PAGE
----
Mark Bunting Photography | Getting Serious - #1 - Don't Buy a Camera! (Well, not just yet!)

Getting Serious - #1 - Don't Buy a Camera! (Well, not just yet!)

April 26, 2016  •  Leave a Comment


Interior shot of Crumlin Road Gaol, Belfast

(Nikon D7000 & 16 to 85 mm f3.5 to 5.6 - Lens at 16 mm (24 mm in 35 mm equivalent) / 1/50th / f3.5 / ISO 800)



Getting Serious - #1 - Don't Buy a Camera! (Well, not just yet!)


So you want to make the move from taking pictures with your smartphone (which is perfectly capable of taking some pretty decent pictures) and get a 'real' camera.


That's great!  It does assume that you are also looking to learn - at least a little - about how the 'real' camera works - because if you are going to use your 'real' camera on auto all the time you may as well save yourself some money and stick with your smartphone.


The dilemma most people face is which sort of camera to buy for their first 'real' camera.


Let me help you here.


Don't buy your first real camera - borrow it instead.


Talk to your friends & family - or contact your local camera club.  There are thousands of much-loved but no longer used cameras in drawers & cupboards up and down the land.  And their enthusiastic owners will be only too glad to lend you one to help you get started.


I have found that photographers are generally a pretty friendly bunch of people and that is especially true of helping those new to their hobby.


But which sort of camera to borrow?


A simple 'point & shoot' / shirt pocket / cigarette box sized camera - small & light enough to easily carry?


A bridge camera - a sort of half way house between a 'point & shoot' and a more sophisticated Digital SLR (Single Lens Reflex) camera?


A CSC (Compact System Camera) - smaller than a Digital SLR - but able to change lenses.


A Digital SLR - able to change lenses, sophisticated & able but larger, heavier then CSCs or Bridge Cameras.


OK - if you can, borrow a bridge camera.


If you find it too big & bulky that tells you you may wish to go down the smaller, more portable 'point & shoot' route.


If you like your borrowed Bridge Camera, I would suggest you stick with it and use it whilst you get to grips with some basic techniques and learn about shutter speed, aperture and sensor sensitivity.  Once you have cut your photographic teeth on the Bridge Camera you can then decide if you are happy to stay with Bridge Cameras - many of which are extremely sophisticated - or move to a Compact System Camera or a Digital SLR - both of which are able to change lenses.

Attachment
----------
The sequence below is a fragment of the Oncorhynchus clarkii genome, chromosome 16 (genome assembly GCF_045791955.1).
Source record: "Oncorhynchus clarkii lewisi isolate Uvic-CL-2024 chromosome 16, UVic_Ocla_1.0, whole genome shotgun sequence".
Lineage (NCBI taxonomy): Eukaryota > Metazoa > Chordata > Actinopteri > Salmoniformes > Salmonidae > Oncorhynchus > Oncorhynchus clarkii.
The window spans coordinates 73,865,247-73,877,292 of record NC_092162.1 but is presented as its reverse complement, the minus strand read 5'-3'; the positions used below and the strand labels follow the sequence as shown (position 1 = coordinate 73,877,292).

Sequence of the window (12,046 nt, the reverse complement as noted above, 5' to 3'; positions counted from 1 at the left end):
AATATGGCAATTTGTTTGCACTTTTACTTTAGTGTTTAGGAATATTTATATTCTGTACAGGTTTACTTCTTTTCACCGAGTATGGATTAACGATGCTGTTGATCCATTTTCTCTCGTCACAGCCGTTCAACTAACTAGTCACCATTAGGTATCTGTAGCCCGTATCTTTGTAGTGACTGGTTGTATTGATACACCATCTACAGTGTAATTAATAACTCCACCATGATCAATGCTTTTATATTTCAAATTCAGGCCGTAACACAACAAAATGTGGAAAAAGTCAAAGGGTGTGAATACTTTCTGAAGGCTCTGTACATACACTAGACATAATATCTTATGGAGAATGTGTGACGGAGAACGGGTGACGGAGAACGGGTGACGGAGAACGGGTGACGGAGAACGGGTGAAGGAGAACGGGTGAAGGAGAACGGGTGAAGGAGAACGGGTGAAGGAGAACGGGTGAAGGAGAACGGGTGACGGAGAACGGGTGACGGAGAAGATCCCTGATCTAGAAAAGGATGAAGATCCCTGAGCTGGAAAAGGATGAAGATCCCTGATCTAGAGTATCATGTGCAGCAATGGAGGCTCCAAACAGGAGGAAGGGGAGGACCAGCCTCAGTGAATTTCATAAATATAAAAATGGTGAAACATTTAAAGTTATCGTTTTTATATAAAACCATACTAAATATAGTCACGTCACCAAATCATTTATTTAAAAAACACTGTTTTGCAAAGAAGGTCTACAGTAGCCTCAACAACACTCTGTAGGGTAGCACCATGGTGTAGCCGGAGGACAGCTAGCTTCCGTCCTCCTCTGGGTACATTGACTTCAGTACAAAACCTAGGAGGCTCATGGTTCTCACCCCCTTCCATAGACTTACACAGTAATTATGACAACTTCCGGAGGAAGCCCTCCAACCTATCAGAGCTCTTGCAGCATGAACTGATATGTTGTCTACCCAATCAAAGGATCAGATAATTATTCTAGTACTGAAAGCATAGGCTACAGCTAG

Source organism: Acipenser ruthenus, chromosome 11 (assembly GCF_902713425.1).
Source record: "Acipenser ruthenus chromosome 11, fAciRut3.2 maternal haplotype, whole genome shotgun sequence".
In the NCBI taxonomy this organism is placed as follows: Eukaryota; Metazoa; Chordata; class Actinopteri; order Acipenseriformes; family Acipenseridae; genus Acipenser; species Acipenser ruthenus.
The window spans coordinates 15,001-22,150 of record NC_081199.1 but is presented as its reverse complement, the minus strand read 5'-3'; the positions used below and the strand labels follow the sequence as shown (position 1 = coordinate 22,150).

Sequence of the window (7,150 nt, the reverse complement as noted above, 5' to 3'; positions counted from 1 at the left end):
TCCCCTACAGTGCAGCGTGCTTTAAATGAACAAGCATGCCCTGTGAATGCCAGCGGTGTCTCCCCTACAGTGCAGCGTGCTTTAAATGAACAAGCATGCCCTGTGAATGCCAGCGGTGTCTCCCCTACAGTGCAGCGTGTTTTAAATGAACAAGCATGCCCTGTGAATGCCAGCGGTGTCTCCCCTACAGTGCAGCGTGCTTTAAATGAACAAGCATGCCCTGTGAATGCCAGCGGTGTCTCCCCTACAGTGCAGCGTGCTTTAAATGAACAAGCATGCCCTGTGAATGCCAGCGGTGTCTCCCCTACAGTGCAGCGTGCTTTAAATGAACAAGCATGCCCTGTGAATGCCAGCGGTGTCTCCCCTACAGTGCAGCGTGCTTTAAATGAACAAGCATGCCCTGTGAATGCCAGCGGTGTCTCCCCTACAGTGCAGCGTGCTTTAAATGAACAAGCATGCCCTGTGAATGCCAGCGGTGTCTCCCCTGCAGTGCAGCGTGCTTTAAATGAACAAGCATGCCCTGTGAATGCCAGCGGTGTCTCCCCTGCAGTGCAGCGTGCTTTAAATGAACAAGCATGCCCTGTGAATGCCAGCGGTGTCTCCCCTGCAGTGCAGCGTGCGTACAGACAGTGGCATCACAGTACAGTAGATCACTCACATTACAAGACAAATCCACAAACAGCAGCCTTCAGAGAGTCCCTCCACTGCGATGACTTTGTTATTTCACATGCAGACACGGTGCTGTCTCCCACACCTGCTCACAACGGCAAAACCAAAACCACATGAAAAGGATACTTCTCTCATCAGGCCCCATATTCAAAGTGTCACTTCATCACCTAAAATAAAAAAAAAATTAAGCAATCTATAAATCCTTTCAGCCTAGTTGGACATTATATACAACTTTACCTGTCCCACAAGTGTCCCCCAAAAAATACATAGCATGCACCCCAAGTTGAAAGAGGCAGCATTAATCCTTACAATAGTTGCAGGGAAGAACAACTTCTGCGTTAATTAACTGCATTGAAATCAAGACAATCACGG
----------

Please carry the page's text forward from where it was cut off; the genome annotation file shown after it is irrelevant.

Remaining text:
Now, at this stage, if I were to ask you what is the most important aspect of a camera you might say image quality, or sharpness or ease of use.  All of which are important.  But actually the most important aspect is size & weight.


The larger & heavier it is, the less likely you are to want to carry it with you when on a day out / whatever.  You may not believe me now, but try lugging a top of the range Digital SLR plus a pro zoom lens around for a day and you'll agree.


So, the Bridge Camera is a good compromise between the small & light 'point & shoot' and the larger & heavier Digital SLRs.  And many Bridge Cameras weigh about the same as some Compact System Cameras.


So, get networking, ask around, contact a local camera club - in a drawer or cupboard somewhere nearby is a Bridge Camera waiting to be borrowed by you.


(Insight - So what do I use?  I always have my phone with me, so, that's one camera for starters.  In my rucksack - which is really my man-bag as it pretty much comes everywhere with me - I carry a fairly sophisticated 'point & shoot' - currently a Canon S120.  And if I am out walking the dog / out for the day I carry a full-frame Nikon Digital SLR with one lens - typically a 28 to 300 mm / f3.5 to 5.6 consumer zoom.  On an assignment I would take 2 Nikon Digital SLRs and a collection of lenses, depending on what I am going to shoot (landscape, nature, theatre, sports etc) and where (outdoors or indoors) and when (in daylight or at night).)


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